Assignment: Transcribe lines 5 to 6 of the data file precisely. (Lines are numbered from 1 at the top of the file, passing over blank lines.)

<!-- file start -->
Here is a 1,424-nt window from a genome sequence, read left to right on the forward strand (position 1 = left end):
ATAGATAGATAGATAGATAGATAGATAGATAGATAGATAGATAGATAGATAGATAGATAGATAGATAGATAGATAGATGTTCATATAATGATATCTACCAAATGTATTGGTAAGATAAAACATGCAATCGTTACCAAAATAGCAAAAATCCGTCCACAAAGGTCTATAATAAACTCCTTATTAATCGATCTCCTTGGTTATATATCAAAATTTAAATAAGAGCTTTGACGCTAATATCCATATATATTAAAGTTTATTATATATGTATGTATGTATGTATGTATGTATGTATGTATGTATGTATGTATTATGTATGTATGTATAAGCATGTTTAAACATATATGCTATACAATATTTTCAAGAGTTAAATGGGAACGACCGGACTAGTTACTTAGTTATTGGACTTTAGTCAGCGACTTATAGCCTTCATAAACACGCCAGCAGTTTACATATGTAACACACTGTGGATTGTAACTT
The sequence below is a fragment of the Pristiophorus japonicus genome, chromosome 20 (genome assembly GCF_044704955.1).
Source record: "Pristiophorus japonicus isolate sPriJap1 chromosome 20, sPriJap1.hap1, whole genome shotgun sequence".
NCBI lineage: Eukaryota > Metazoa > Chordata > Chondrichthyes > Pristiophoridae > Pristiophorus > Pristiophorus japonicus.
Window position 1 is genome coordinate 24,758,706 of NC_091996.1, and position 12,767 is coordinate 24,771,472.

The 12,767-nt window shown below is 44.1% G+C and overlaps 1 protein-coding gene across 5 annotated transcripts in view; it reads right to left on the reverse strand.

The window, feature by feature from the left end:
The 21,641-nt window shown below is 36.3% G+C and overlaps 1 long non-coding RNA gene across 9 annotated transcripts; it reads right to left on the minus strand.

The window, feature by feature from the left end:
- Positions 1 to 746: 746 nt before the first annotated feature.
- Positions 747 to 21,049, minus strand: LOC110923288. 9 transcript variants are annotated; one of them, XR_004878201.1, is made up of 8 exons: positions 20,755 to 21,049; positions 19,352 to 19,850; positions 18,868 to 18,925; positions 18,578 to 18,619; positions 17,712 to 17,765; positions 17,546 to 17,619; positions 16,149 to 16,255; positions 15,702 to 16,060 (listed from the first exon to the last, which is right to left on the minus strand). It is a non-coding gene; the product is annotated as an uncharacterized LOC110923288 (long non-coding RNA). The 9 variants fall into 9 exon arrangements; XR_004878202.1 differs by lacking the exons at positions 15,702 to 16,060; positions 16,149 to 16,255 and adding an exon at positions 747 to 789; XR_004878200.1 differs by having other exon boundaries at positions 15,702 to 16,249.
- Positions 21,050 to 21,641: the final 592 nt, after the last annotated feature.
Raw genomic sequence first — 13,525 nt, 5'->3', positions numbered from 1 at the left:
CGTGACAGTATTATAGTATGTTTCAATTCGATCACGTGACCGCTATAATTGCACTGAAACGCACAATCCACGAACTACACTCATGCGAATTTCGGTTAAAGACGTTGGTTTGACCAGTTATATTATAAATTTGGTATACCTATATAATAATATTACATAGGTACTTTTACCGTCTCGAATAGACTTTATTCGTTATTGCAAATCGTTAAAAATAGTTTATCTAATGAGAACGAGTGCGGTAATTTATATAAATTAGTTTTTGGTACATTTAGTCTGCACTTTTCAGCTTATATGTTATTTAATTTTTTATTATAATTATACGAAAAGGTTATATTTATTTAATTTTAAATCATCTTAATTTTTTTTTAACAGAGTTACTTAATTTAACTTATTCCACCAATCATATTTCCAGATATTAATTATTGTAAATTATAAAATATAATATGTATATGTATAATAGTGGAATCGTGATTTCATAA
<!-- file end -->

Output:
NCBI lineage: Eukaryota > Metazoa > Chordata > Chondrichthyes > Pristiophoridae > Pristiophorus > Pristiophorus japonicus.
Window position 1 is genome coordinate 24,758,706 of NC_091996.1, and position 12,767 is coordinate 24,771,472.